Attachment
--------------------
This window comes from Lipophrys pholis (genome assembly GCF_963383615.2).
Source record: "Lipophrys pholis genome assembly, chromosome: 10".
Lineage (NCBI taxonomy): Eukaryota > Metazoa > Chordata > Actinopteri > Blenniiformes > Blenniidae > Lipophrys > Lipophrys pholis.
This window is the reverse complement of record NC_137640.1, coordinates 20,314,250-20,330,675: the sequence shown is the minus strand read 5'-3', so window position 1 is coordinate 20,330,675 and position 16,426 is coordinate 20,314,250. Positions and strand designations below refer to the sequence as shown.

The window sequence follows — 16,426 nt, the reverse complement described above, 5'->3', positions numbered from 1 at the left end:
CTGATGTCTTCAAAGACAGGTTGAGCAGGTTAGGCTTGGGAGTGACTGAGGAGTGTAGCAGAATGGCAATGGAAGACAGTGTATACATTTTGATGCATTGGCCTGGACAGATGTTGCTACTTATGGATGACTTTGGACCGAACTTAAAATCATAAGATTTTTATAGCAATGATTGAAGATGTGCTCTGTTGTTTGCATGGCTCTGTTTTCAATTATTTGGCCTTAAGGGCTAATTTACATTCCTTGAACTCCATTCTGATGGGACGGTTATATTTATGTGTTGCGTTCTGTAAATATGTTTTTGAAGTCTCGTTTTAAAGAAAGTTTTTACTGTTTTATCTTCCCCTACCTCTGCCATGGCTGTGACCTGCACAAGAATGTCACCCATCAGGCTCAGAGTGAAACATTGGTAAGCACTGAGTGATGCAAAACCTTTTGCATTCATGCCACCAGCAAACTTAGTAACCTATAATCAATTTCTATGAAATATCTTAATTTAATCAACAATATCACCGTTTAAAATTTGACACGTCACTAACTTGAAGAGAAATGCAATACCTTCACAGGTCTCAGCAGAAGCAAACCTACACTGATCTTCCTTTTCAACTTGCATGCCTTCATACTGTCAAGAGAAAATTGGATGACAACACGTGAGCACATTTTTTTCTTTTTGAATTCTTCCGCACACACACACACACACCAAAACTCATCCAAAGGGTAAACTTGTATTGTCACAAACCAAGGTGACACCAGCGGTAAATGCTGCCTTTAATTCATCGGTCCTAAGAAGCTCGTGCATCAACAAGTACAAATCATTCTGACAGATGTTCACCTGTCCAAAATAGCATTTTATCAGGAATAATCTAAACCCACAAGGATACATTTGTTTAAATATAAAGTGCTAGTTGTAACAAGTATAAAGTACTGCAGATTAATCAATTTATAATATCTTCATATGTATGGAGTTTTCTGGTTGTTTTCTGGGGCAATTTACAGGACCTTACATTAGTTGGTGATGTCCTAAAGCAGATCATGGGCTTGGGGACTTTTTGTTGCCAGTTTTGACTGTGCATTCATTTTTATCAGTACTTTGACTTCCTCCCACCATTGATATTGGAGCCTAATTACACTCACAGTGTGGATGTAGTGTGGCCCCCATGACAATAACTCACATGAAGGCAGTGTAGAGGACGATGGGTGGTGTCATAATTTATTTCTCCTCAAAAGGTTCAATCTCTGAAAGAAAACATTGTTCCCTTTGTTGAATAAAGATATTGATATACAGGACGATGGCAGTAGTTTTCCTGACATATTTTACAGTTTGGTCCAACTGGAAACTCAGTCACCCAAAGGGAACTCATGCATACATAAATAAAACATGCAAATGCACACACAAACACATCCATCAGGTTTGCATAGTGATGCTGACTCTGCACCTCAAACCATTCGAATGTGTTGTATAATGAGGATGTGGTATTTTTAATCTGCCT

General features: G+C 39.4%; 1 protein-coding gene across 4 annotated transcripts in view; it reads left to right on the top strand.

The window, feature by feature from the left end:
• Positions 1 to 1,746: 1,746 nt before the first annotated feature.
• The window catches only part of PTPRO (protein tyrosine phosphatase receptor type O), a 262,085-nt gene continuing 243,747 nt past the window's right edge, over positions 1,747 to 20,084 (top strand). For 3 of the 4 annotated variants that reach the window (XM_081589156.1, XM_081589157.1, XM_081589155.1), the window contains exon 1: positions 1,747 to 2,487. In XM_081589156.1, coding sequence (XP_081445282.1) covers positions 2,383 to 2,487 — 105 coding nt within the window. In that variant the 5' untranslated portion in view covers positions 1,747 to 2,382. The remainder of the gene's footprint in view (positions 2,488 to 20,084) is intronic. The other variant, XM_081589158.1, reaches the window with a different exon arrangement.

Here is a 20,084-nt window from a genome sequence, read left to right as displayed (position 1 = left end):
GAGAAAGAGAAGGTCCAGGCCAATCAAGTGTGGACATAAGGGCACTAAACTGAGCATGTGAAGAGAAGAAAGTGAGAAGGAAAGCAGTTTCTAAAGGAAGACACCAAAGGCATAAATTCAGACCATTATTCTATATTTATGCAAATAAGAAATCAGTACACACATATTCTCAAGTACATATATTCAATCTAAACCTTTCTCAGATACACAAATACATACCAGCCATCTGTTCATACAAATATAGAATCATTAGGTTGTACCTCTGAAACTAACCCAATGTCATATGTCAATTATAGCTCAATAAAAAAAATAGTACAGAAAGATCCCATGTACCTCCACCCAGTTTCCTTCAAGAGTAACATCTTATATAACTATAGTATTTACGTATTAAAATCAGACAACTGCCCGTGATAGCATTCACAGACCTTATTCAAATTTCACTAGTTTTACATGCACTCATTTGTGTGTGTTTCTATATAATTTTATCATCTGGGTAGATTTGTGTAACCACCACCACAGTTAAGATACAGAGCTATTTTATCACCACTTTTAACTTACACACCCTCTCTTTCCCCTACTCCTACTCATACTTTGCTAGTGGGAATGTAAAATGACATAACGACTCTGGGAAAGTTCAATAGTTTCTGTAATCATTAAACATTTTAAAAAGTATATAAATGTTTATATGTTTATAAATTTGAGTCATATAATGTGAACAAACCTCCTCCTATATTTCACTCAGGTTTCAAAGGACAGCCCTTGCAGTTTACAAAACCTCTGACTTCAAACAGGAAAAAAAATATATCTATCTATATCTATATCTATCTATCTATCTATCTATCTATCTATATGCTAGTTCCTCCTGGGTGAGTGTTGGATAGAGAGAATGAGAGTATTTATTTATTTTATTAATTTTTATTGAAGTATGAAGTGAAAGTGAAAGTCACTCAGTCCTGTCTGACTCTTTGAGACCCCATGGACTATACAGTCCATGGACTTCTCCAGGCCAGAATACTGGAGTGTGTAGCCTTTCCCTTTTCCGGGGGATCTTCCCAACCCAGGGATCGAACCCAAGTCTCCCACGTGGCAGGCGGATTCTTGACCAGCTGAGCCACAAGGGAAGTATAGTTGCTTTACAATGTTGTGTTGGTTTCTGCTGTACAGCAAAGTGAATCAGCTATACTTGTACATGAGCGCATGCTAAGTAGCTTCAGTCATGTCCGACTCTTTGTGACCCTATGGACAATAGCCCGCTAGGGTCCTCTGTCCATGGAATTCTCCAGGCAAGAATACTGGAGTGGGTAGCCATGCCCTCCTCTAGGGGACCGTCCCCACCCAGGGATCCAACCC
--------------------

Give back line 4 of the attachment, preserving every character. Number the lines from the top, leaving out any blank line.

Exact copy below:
This window is the reverse complement of record NC_137640.1, coordinates 20,314,250-20,330,675: the sequence shown is the minus strand read 5'-3', so window position 1 is coordinate 20,330,675 and position 16,426 is coordinate 20,314,250. Positions and strand designations below refer to the sequence as shown.